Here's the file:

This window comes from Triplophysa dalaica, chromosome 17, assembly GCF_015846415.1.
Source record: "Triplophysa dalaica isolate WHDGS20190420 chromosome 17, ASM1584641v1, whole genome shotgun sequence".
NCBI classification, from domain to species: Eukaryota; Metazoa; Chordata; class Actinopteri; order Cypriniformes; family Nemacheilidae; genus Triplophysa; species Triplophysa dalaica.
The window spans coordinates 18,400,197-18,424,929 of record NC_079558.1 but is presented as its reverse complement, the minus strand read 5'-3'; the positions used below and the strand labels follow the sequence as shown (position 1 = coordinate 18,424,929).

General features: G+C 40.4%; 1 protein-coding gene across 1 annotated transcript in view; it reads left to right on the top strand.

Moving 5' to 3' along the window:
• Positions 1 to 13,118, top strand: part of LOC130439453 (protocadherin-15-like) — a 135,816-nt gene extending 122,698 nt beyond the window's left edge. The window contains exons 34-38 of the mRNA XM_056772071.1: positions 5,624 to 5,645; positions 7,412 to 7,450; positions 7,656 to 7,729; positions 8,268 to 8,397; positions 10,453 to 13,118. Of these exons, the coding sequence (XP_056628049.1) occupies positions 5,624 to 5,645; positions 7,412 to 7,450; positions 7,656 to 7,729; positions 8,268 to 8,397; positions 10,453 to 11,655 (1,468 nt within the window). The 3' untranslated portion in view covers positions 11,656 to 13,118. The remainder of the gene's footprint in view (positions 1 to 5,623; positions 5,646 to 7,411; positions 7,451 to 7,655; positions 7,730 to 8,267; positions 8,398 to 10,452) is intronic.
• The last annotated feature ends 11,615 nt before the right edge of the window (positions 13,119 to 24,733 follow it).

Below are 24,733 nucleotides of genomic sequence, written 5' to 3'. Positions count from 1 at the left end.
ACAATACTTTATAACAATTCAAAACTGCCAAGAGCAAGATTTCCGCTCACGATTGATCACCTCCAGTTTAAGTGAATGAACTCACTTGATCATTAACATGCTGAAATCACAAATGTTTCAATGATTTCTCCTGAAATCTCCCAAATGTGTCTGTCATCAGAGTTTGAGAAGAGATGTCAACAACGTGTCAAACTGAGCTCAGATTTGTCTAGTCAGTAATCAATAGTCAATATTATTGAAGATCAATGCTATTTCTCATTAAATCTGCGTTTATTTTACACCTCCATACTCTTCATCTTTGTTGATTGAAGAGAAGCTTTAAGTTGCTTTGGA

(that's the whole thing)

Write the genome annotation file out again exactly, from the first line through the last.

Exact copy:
This window comes from Triplophysa dalaica, chromosome 17, assembly GCF_015846415.1.
Source record: "Triplophysa dalaica isolate WHDGS20190420 chromosome 17, ASM1584641v1, whole genome shotgun sequence".
NCBI classification, from domain to species: Eukaryota; Metazoa; Chordata; class Actinopteri; order Cypriniformes; family Nemacheilidae; genus Triplophysa; species Triplophysa dalaica.
The window spans coordinates 18,400,197-18,424,929 of record NC_079558.1 but is presented as its reverse complement, the minus strand read 5'-3'; the positions used below and the strand labels follow the sequence as shown (position 1 = coordinate 18,424,929).

General features: G+C 40.4%; 1 protein-coding gene across 1 annotated transcript in view; it reads left to right on the top strand.

Moving 5' to 3' along the window:
• Positions 1 to 13,118, top strand: part of LOC130439453 (protocadherin-15-like) — a 135,816-nt gene extending 122,698 nt beyond the window's left edge. The window contains exons 34-38 of the mRNA XM_056772071.1: positions 5,624 to 5,645; positions 7,412 to 7,450; positions 7,656 to 7,729; positions 8,268 to 8,397; positions 10,453 to 13,118. Of these exons, the coding sequence (XP_056628049.1) occupies positions 5,624 to 5,645; positions 7,412 to 7,450; positions 7,656 to 7,729; positions 8,268 to 8,397; positions 10,453 to 11,655 (1,468 nt within the window). The 3' untranslated portion in view covers positions 11,656 to 13,118. The remainder of the gene's footprint in view (positions 1 to 5,623; positions 5,646 to 7,411; positions 7,451 to 7,655; positions 7,730 to 8,267; positions 8,398 to 10,452) is intronic.
• The last annotated feature ends 11,615 nt before the right edge of the window (positions 13,119 to 24,733 follow it).

Below are 24,733 nucleotides of genomic sequence, written 5' to 3'. Positions count from 1 at the left end.
ACAATACTTTATAACAATTCAAAACTGCCAAGAGCAAGATTTCCGCTCACGATTGATCACCTCCAGTTTAAGTGAATGAACTCACTTGATCATTAACATGCTGAAATCACAAATGTTTCAATGATTTCTCCTGAAATCTCCCAAATGTGTCTGTCATCAGAGTTTGAGAAGAGATGTCAACAACGTGTCAAACTGAGCTCAGATTTGTCTAGTCAGTAATCAATAGTCAATATTATTGAAGATCAATGCTATTTCTCATTAAATCTGCGTTTATTTTACACCTCCATACTCTTCATCTTTGTTGATTGAAGAGAAGCTTTAAGTTGCTTTGGA